Your credit score is a three-digit number between 300 and 850, generated by a mathematical algorithm (a mostly secret formula) based on information in your credit report compared with information on tens of millions of other people. The resulting number is said to be a highly accurate prediction of how likely you are to pay your bills.
If it sounds boring and unimportant, you couldn’t be more wrong. Credit scores are used extensively these days. If you rent an apartment, get braces, buy a cellphone service, apply for a job or call to get utilities connected, there’s a good chance your report and score will be pulled.
If you have an existing credit card, the issuer is likely to look at your credit score to decide whether to decrease your credit limit or charge you a higher interest rate. The higher the number, the better you look to lenders. People with the highest scores get the lowest interest rates. And, we hear, they’re getting the jobs.
Know your score. We can get our credit report free at AnnualCreditReport.com. Now we can get our credit scores for free, too. Check your credit scores anytime, anywhere, and never pay for it at CreditKarma.com. You will need to create a simple password-protected account, no credit card required.
Here are the ways to improve our credit scores:
Pay your bills on time. Making your credit payments on time is one of the biggest contributing factors to your credit score. Delinquent payments have a major negative impact on your credit score. If you have missed payments, get current and stay current. The longer you pay your bills on time, the better your credit score. Be aware, however, that paying off a collection account or bringing an account current will not remove it from your credit report.
Keep balances low on revolving credit. Using more than 30 percent of your available credit on your credit cards brings down your credit score. This applies to individual accounts and when you add up all of your available credit and compare it with how much you are using at any given day during the billing cycle.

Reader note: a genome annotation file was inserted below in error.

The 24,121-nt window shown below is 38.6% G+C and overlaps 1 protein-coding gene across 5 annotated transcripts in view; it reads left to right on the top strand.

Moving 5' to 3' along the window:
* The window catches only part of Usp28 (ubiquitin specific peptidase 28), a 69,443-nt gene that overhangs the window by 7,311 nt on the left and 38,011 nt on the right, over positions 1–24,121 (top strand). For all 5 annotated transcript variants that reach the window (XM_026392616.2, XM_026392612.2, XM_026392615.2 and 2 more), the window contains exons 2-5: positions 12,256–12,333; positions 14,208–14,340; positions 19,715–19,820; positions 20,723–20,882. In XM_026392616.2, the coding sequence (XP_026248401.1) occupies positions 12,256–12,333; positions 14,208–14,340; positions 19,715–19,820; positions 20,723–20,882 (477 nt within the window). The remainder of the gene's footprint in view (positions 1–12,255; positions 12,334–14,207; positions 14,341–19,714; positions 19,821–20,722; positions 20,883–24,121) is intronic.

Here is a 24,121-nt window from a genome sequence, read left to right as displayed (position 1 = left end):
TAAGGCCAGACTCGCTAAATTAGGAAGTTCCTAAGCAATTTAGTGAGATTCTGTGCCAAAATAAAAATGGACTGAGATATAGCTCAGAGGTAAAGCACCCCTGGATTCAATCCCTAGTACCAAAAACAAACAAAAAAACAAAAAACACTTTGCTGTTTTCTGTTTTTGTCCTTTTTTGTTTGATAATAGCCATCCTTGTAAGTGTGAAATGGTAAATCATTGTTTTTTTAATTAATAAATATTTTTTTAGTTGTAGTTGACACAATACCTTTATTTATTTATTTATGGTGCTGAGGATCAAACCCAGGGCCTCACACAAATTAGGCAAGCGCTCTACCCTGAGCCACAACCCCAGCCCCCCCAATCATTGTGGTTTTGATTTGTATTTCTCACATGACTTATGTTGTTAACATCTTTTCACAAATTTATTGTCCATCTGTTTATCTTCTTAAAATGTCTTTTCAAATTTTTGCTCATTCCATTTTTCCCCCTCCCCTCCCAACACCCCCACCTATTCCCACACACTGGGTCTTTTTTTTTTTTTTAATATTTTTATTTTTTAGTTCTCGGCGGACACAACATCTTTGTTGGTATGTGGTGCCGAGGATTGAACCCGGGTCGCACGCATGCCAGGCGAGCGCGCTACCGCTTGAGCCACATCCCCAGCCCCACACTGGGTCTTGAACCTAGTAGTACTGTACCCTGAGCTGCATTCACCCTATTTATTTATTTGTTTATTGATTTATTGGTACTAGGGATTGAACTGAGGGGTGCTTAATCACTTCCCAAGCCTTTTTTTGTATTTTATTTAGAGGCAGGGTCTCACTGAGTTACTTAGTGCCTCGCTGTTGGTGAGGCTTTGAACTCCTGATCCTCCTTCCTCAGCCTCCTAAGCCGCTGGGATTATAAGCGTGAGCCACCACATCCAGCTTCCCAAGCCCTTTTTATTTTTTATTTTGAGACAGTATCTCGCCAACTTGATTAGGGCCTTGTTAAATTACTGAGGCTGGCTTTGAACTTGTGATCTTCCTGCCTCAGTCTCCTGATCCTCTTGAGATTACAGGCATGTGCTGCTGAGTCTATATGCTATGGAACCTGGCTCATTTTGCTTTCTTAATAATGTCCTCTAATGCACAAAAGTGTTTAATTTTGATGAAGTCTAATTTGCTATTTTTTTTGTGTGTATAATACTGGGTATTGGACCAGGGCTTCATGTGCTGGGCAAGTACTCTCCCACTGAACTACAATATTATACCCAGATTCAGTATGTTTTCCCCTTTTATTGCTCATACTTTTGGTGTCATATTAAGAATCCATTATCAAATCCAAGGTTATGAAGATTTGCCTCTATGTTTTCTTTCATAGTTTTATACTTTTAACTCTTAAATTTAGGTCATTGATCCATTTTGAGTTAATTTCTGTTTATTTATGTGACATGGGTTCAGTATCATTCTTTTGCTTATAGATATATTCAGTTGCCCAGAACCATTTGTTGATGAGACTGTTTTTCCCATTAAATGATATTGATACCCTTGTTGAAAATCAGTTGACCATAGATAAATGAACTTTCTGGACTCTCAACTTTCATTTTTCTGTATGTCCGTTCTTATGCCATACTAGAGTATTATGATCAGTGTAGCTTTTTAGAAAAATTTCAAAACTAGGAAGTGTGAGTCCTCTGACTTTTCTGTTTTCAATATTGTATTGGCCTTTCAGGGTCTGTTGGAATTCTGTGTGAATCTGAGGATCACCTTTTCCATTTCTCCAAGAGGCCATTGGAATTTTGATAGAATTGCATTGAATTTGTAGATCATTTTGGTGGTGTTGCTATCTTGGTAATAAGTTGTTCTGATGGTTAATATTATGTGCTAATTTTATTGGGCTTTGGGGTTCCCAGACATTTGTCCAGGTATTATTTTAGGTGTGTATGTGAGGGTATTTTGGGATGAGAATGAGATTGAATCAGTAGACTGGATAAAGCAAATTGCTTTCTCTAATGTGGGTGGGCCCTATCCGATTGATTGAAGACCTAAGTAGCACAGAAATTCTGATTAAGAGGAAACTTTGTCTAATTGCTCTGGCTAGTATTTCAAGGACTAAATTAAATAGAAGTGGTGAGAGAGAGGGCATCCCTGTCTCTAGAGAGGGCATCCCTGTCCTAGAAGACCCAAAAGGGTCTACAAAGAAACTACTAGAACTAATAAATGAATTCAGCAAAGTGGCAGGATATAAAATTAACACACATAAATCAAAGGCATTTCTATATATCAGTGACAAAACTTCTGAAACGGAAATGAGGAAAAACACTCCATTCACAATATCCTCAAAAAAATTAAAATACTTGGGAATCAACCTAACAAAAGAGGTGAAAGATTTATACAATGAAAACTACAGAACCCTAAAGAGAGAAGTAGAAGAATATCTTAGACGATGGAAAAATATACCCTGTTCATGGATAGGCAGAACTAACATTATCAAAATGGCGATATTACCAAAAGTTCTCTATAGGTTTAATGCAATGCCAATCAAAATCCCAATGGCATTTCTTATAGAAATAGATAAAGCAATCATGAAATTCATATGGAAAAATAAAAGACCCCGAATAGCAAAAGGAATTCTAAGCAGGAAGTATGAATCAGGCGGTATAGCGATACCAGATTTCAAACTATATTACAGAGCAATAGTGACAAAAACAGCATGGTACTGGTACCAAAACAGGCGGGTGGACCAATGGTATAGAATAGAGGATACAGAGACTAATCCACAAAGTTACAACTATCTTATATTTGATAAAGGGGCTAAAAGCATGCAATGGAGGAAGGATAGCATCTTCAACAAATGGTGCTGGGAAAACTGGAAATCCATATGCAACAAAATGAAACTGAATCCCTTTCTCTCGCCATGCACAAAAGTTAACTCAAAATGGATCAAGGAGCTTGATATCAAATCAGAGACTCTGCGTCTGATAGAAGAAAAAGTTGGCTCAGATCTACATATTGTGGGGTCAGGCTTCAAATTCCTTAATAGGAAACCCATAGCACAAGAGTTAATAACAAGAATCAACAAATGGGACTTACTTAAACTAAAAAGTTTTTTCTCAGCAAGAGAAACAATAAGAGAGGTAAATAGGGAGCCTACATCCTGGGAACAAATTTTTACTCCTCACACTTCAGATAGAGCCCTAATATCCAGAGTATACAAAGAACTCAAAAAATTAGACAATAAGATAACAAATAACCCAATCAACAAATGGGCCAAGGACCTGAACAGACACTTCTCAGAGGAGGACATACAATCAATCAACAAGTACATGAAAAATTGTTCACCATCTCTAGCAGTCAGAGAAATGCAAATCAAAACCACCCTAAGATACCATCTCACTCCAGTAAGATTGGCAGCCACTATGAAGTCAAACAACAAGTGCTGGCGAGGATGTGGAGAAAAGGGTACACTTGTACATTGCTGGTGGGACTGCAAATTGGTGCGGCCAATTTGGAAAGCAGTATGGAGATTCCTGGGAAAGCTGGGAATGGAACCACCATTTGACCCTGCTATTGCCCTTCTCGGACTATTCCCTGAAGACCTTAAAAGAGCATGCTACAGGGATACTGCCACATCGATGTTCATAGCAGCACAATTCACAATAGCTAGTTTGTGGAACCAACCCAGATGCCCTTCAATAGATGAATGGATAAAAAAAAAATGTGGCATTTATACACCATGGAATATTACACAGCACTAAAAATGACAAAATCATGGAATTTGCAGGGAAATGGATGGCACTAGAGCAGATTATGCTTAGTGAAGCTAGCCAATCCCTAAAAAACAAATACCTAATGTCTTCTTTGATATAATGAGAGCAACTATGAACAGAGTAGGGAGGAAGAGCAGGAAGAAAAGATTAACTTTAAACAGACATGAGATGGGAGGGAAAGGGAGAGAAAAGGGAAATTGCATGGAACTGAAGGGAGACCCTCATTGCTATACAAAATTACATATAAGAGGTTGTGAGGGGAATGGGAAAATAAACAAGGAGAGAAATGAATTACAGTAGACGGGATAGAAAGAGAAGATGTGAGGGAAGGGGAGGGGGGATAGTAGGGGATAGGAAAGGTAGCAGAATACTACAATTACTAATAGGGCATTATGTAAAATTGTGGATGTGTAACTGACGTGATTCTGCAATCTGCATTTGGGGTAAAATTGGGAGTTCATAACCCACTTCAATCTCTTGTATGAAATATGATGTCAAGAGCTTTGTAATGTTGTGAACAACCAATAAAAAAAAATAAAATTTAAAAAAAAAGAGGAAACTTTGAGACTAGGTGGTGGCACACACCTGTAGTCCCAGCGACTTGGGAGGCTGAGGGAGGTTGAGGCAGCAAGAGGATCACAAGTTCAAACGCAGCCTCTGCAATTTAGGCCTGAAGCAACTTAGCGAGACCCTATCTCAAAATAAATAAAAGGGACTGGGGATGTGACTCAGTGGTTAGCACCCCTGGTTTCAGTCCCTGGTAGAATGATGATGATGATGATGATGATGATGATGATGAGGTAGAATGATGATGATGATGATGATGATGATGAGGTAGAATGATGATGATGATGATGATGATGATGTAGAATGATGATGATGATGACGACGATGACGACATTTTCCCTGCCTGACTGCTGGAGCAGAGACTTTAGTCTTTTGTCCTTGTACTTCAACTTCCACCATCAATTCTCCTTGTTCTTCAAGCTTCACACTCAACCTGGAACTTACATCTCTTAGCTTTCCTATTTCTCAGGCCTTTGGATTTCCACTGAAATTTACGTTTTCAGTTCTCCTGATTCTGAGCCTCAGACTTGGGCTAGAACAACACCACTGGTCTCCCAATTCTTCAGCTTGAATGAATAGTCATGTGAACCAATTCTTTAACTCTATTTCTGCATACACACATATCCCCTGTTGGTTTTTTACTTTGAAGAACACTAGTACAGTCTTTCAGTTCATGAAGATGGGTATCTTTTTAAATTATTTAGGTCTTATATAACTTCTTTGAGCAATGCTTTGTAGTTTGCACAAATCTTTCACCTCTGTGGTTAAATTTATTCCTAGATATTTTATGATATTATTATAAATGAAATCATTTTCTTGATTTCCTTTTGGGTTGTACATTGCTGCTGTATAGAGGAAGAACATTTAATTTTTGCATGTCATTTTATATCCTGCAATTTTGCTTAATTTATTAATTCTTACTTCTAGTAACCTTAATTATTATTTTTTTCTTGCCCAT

Pay off debt rather than moving it around. The most effective way to improve your credit score is by paying down your revolving credit. Getting your balances down to zero will send your score soaring.
Don’t close unused credit cards. Closing accounts might sound like a great short-term strategy to raise your score, but it’s not. This will close the gap between your outstanding debt (the amount of credit you are using) and the total amount available. Instead, use a clear strategy to close accounts, but only as it will not impact the gap between what you owe and the amount of credit available.
Don’t open new accounts. More credit might seem wise in order to increase your ratio, but it will be seen as a negative to your score. New, or “young,” accounts are not useful in credit scoring because they dilute your average account age. Unless it’s a dire emergency, do not open new credit accounts.
Work on longevity. Make sure you maintain your oldest accounts. A great deal of weight is given to longevity, so the oldest account you have is the most valuable.
Stick with it. As with a lot of things in life, time is the best healer. Do the right thing by managing your finances responsibly and your credit score will take care of itself.
Get help! If you are having trouble making ends meet, contact your creditors or see a legitimate credit counselor. But beware. There are lots of shysters out there masquerading as negotiators, settlers and credit counselors.
You can find a legitimate certified credit counselor at the National Foundation for Credit Counseling website, or by calling 800-338-2227. The NFCC is the nation’s first and largest nonprofit dedicated to improving people’s financial well-being.
NFCC is legit. In fact, NFCC is the only credit counseling organization I recommend and endorse. It has been around for many years and has earned the highest reputation. NFCC is a wonderful organization you can trust that has come to the rescue of thousands of my readers over the years. It’s ready to help you, too!
Readers ask ...
Dear Mary: Should I cancel old credit cards that I no longer use?
Dear Stephanie: No. It seems like the logical thing to do, but if you close old accounts, you may lower your credit score. Two of the factors used to calculate that score are history (how long you’ve had credit) and debt-to-limit ratio (how much of your available credit is being used at any given time).
Closing an old account can shorten your credit history and increase your debt-to-limit ratio. Both will hurt your credit score.
Leave them alone unless there is a compelling reason to keep them, like an annual fee or a child who is a co-signer and might go on a spending spree.
Here’s an important tip: For accounts you want to keep active, use them three or four times a year for even a very small purchase. Then pay the balance in full immediately. Banks don’t want inactive accounts, and they are aggressively closing them.
Mary Hunt writes this column for Creators Syndicate. She is the founder of www.EverydayCheapskate.com, a lifestyle blog, and the author of “Debt-Proof Living. Submit comments or tips or address questions on her website. She will answer questions of general interest via this column, but letters cannot be answered individually.
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